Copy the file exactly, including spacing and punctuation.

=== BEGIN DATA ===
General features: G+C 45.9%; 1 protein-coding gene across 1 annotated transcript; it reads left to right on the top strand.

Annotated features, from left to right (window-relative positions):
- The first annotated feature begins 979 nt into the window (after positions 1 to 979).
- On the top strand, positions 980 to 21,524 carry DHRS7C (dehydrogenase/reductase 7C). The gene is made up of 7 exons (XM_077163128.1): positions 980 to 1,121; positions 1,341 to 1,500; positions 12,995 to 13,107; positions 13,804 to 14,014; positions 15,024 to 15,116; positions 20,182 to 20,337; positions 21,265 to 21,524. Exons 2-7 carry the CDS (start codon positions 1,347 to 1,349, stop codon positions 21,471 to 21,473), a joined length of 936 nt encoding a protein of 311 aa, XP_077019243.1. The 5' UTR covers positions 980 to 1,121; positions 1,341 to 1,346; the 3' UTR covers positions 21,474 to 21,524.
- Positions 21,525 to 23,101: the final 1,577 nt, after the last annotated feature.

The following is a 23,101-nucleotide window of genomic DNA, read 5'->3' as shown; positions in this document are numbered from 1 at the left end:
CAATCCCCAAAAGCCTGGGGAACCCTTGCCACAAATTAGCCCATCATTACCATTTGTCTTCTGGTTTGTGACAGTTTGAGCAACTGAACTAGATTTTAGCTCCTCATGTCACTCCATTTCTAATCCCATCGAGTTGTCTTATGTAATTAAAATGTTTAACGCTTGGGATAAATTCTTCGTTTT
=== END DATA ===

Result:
General features: G+C 45.9%; 1 protein-coding gene across 1 annotated transcript; it reads left to right on the top strand.

Annotated features, from left to right (window-relative positions):
- The first annotated feature begins 979 nt into the window (after positions 1 to 979).
- On the top strand, positions 980 to 21,524 carry DHRS7C (dehydrogenase/reductase 7C). The gene is made up of 7 exons (XM_077163128.1): positions 980 to 1,121; positions 1,341 to 1,500; positions 12,995 to 13,107; positions 13,804 to 14,014; positions 15,024 to 15,116; positions 20,182 to 20,337; positions 21,265 to 21,524. Exons 2-7 carry the CDS (start codon positions 1,347 to 1,349, stop codon positions 21,471 to 21,473), a joined length of 936 nt encoding a protein of 311 aa, XP_077019243.1. The 5' UTR covers positions 980 to 1,121; positions 1,341 to 1,346; the 3' UTR covers positions 21,474 to 21,524.
- Positions 21,525 to 23,101: the final 1,577 nt, after the last annotated feature.

The following is a 23,101-nucleotide window of genomic DNA, read 5'->3' as shown; positions in this document are numbered from 1 at the left end:
CAATCCCCAAAAGCCTGGGGAACCCTTGCCACAAATTAGCCCATCATTACCATTTGTCTTCTGGTTTGTGACAGTTTGAGCAACTGAACTAGATTTTAGCTCCTCATGTCACTCCATTTCTAATCCCATCGAGTTGTCTTATGTAATTAAAATGTTTAACGCTTGGGATAAATTCTTCGTTTT